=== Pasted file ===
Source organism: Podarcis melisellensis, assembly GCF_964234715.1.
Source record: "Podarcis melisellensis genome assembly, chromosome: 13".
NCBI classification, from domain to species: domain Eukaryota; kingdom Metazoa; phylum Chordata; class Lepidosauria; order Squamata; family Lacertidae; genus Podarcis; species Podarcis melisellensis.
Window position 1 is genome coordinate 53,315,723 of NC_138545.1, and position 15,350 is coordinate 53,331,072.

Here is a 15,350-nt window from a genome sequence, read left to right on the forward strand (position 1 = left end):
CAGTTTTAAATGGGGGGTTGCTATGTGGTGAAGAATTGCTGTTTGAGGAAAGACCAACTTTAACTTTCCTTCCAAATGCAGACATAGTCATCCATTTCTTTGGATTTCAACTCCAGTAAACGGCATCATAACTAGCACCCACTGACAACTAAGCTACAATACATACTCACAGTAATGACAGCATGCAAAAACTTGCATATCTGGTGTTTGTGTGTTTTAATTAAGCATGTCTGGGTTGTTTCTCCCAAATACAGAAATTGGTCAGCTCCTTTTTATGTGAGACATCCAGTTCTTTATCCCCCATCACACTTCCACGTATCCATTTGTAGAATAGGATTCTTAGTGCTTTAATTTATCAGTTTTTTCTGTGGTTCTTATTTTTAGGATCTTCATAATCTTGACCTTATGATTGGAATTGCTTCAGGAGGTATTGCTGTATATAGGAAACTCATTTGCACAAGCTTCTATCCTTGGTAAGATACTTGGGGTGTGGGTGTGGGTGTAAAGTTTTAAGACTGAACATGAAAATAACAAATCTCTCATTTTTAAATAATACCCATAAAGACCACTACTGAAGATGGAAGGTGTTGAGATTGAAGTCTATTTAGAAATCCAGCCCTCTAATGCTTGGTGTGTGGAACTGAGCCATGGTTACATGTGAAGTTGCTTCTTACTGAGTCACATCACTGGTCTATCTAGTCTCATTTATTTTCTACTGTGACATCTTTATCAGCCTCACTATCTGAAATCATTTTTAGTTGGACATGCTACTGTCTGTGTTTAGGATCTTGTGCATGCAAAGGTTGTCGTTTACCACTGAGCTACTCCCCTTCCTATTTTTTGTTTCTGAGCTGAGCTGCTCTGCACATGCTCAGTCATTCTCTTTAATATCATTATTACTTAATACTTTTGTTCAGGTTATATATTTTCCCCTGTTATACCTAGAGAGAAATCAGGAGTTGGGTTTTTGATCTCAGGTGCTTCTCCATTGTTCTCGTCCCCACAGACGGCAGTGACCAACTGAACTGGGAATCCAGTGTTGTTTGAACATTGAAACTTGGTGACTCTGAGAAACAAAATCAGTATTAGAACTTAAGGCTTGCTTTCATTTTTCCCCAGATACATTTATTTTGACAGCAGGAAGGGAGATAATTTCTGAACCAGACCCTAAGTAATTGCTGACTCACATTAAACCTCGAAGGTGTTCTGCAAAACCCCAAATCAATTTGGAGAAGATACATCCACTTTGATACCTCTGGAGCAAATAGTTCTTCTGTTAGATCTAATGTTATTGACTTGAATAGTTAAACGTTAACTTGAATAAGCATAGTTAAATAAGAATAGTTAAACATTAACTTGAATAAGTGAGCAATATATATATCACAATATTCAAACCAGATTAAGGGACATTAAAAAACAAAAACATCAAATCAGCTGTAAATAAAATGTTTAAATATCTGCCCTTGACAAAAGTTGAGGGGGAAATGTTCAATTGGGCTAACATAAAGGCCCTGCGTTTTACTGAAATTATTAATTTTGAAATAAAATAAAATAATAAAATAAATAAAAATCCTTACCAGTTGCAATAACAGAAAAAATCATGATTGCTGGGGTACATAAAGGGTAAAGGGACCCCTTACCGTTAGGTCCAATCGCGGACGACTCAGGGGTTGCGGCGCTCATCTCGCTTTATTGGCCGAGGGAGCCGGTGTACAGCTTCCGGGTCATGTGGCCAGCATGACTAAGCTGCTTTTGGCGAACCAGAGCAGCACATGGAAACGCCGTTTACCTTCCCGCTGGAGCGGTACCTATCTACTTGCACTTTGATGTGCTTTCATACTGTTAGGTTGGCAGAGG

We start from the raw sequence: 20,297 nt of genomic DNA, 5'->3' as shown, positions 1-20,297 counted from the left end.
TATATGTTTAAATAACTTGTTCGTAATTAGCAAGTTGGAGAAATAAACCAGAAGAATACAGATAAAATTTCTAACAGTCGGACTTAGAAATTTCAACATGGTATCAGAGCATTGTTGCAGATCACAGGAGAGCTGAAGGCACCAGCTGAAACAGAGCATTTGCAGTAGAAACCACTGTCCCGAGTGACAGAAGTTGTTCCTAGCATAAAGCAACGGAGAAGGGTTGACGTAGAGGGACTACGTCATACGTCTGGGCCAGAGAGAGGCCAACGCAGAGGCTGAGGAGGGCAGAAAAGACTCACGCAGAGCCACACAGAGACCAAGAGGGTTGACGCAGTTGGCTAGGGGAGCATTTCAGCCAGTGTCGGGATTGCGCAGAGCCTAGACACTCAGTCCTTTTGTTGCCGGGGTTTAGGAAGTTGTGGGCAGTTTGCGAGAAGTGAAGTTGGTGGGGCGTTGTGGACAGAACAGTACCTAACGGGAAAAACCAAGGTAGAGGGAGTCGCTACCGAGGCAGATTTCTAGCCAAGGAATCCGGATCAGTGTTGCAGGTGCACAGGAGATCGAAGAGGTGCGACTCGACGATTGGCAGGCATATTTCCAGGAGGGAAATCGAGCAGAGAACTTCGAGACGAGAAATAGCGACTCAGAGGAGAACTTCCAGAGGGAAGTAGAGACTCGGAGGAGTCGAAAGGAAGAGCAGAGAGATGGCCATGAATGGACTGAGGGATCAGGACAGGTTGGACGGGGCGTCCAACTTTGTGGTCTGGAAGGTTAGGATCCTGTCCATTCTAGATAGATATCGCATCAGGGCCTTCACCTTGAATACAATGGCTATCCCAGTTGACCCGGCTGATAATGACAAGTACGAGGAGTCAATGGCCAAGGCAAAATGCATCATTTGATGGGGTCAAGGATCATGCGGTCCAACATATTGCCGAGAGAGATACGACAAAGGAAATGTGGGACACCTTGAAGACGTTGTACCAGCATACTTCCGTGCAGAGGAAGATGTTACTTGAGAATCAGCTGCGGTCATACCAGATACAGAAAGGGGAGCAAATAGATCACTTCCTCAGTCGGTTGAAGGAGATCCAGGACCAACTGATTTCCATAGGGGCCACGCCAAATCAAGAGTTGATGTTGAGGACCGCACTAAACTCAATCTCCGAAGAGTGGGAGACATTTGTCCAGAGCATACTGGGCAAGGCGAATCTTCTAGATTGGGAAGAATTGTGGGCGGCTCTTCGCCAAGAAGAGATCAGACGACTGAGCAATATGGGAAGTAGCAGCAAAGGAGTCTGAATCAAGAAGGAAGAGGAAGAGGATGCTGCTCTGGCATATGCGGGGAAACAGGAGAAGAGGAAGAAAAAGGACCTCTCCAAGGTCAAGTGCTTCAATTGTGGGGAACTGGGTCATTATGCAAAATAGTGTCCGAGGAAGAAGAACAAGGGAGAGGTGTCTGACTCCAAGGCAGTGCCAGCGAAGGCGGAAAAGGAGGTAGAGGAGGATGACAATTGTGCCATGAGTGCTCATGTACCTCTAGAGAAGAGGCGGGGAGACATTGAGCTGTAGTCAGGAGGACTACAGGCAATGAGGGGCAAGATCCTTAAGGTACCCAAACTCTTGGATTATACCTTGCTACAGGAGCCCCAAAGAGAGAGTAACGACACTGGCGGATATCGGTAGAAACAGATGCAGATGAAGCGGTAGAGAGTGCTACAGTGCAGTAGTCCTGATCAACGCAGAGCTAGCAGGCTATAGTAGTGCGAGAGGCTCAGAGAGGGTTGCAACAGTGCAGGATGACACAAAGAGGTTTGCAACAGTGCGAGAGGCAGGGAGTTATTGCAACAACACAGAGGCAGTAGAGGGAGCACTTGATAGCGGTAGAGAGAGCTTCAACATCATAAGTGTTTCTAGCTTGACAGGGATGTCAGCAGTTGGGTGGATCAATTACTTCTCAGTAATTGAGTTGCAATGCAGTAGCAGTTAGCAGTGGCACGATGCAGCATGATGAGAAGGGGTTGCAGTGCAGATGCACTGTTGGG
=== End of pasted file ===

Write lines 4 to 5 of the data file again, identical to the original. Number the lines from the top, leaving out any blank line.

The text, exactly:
Window position 1 is genome coordinate 53,315,723 of NC_138545.1, and position 15,350 is coordinate 53,331,072.

Here is a 15,350-nt window from a genome sequence, read left to right on the forward strand (position 1 = left end):